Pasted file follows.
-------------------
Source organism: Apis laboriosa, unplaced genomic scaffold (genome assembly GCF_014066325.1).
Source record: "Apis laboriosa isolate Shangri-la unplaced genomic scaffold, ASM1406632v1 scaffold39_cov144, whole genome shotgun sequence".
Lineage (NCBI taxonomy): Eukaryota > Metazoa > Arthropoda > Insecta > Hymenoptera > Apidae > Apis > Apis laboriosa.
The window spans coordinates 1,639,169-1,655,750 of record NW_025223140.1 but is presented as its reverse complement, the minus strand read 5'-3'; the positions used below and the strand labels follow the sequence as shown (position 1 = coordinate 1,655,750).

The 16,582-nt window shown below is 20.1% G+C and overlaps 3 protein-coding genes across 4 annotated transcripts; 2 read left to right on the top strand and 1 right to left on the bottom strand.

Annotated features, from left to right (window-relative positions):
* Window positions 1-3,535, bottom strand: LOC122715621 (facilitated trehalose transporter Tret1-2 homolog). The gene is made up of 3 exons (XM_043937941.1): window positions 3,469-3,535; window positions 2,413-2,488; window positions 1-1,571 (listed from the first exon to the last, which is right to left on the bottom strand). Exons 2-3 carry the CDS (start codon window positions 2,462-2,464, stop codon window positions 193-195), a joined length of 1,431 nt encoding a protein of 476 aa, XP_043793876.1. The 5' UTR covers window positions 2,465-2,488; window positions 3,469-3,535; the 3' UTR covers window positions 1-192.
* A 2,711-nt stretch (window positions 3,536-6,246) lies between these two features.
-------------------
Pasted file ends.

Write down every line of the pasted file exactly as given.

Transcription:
Source organism: Apis laboriosa, unplaced genomic scaffold (genome assembly GCF_014066325.1).
Source record: "Apis laboriosa isolate Shangri-la unplaced genomic scaffold, ASM1406632v1 scaffold39_cov144, whole genome shotgun sequence".
Lineage (NCBI taxonomy): Eukaryota > Metazoa > Arthropoda > Insecta > Hymenoptera > Apidae > Apis > Apis laboriosa.
The window spans coordinates 1,639,169-1,655,750 of record NW_025223140.1 but is presented as its reverse complement, the minus strand read 5'-3'; the positions used below and the strand labels follow the sequence as shown (position 1 = coordinate 1,655,750).

The 16,582-nt window shown below is 20.1% G+C and overlaps 3 protein-coding genes across 4 annotated transcripts; 2 read left to right on the top strand and 1 right to left on the bottom strand.

Annotated features, from left to right (window-relative positions):
* Window positions 1-3,535, bottom strand: LOC122715621 (facilitated trehalose transporter Tret1-2 homolog). The gene is made up of 3 exons (XM_043937941.1): window positions 3,469-3,535; window positions 2,413-2,488; window positions 1-1,571 (listed from the first exon to the last, which is right to left on the bottom strand). Exons 2-3 carry the CDS (start codon window positions 2,462-2,464, stop codon window positions 193-195), a joined length of 1,431 nt encoding a protein of 476 aa, XP_043793876.1. The 5' UTR covers window positions 2,465-2,488; window positions 3,469-3,535; the 3' UTR covers window positions 1-192.
* A 2,711-nt stretch (window positions 3,536-6,246) lies between these two features.